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View Full Version : Serpentine Belt on F150 V6



Dave Lehnert
04-24-2012, 5:21 PM
I need to replace the serpentine belt on my 1997 F150 V6 4.2L.
When it comes to working on cars, other than an oil change, I tend to let someone else to it. The serpentine belt looks easy enough for me to do on my own and save some money. Is there anything I should know that I don't about replacing the belt? Like getting the timing out of adjustment or ?????? I am assuming it would be just like replacing a belt on a mower deck etc...

Also the shop I get my work done recommends replacing the belt adjuster at the same time. I know it can't hurt but is that necessary.

Steve Meliza
04-24-2012, 5:45 PM
Not the same engine, but I had a Mitsubishi V6 with twin overhead cams that would allow pistons and valves to collide if the belt slipped or broke. Replacing the belt is a 60k mile maintenance item and the tensioner pulley may have been a 120k mile replacement item, but it was worth replacing at the same time. I replaced the belt and tensioner myself using the shop manual, though it did require one special tool that could be purchased or fabricated as I did. Timing wasn't an issue per se, you just had to make sure all four cam shafts and the crankshaft were all lined up properly with the new belt installed and tensioned.

Considering that your engine probably won't eat itself if the belt breaks you have a little more room to be cheap and not replace the tensioner, but I think it would be a good idea if the price isn't too high to do so.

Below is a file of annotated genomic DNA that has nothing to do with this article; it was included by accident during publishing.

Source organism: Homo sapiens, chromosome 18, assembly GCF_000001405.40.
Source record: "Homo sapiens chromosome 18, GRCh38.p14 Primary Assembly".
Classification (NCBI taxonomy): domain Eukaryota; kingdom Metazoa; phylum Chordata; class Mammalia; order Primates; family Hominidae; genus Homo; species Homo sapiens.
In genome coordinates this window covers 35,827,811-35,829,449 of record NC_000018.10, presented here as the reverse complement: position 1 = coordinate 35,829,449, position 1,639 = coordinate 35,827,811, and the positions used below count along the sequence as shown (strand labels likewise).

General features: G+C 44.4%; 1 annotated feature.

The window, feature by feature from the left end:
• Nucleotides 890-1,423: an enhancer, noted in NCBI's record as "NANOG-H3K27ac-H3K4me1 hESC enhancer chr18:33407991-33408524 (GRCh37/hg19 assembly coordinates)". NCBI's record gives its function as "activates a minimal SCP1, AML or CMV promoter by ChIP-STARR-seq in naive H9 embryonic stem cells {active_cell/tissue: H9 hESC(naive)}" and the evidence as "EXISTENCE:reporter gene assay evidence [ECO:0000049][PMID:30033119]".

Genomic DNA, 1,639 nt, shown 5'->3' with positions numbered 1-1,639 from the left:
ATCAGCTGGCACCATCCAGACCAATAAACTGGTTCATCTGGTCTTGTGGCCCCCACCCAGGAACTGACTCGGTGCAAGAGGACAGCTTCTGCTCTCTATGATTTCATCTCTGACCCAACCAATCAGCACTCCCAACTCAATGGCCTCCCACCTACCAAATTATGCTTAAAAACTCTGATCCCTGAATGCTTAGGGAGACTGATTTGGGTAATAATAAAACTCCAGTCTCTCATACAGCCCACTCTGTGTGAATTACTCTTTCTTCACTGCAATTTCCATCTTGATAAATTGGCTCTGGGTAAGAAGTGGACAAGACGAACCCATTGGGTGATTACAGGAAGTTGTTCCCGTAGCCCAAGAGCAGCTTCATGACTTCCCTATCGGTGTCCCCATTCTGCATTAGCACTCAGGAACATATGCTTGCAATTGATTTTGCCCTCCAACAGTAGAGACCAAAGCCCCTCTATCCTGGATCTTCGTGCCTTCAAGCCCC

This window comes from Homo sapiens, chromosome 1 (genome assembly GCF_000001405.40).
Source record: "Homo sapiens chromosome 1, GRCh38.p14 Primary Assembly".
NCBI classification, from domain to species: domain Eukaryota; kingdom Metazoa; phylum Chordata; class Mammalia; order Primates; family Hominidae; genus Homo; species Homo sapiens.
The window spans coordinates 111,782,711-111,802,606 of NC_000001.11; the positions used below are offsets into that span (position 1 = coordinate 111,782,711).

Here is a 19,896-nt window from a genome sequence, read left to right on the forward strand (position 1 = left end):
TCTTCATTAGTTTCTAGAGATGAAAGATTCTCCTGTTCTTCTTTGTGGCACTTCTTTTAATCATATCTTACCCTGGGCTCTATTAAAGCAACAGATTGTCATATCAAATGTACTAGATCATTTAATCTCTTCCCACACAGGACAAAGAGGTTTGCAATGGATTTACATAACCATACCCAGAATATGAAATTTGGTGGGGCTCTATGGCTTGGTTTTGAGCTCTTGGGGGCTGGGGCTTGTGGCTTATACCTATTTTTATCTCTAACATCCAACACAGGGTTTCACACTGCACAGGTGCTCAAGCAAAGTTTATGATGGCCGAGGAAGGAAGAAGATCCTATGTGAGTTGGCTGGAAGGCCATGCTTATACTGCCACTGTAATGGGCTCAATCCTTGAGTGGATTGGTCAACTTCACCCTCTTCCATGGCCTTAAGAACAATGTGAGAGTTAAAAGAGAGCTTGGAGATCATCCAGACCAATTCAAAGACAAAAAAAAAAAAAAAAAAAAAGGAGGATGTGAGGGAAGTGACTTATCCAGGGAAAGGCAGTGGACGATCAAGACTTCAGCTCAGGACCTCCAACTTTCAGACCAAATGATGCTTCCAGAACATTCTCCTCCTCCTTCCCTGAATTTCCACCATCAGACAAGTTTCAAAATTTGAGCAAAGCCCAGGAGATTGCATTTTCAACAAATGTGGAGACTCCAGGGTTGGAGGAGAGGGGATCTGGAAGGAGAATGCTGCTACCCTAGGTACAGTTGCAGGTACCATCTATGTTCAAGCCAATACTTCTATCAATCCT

Bruce Volden
04-24-2012, 7:22 PM
Replaced mine on the INLINE 6 cyl. Takes 5 minutes and a crescent wrench for the tensioner. Hardest part is getting it around the radiator fan--did I mention it took 5 minutes??

Bruce

Greg R Bradley
04-24-2012, 7:37 PM
Not the same engine, but I had a Mitsubishi V6 with twin overhead cams that would allow pistons and valves to collide if the belt slipped or broke. Replacing the belt is a 60k mile maintenance item and the tensioner pulley may have been a 120k mile replacement item, but it was worth replacing at the same time. I replaced the belt and tensioner myself using the shop manual, though it did require one special tool that could be purchased or fabricated as I did. Timing wasn't an issue per se, you just had to make sure all four cam shafts and the crankshaft were all lined up properly with the new belt installed and tensioned.

Considering that your engine probably won't eat itself if the belt breaks you have a little more room to be cheap and not replace the tensioner, but I think it would be a good idea if the price isn't too high to do so.

That was a TIMING belt, not a serpentine belt. Completely different.
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To answer the original question: Serpentine belts tend to be easy. The tensioner might be a good idea if the original manufacturer used a plastic pulley on the tensioner. Ford was famous for this nonsense. Ford has a bad reputation for redesigning something and using complete garbage for materials, then improving it several times until they finally get it right. You won't know without checking what the failure history is for that specific part. Check on the web for what fails on that specific model.

Wil Limanen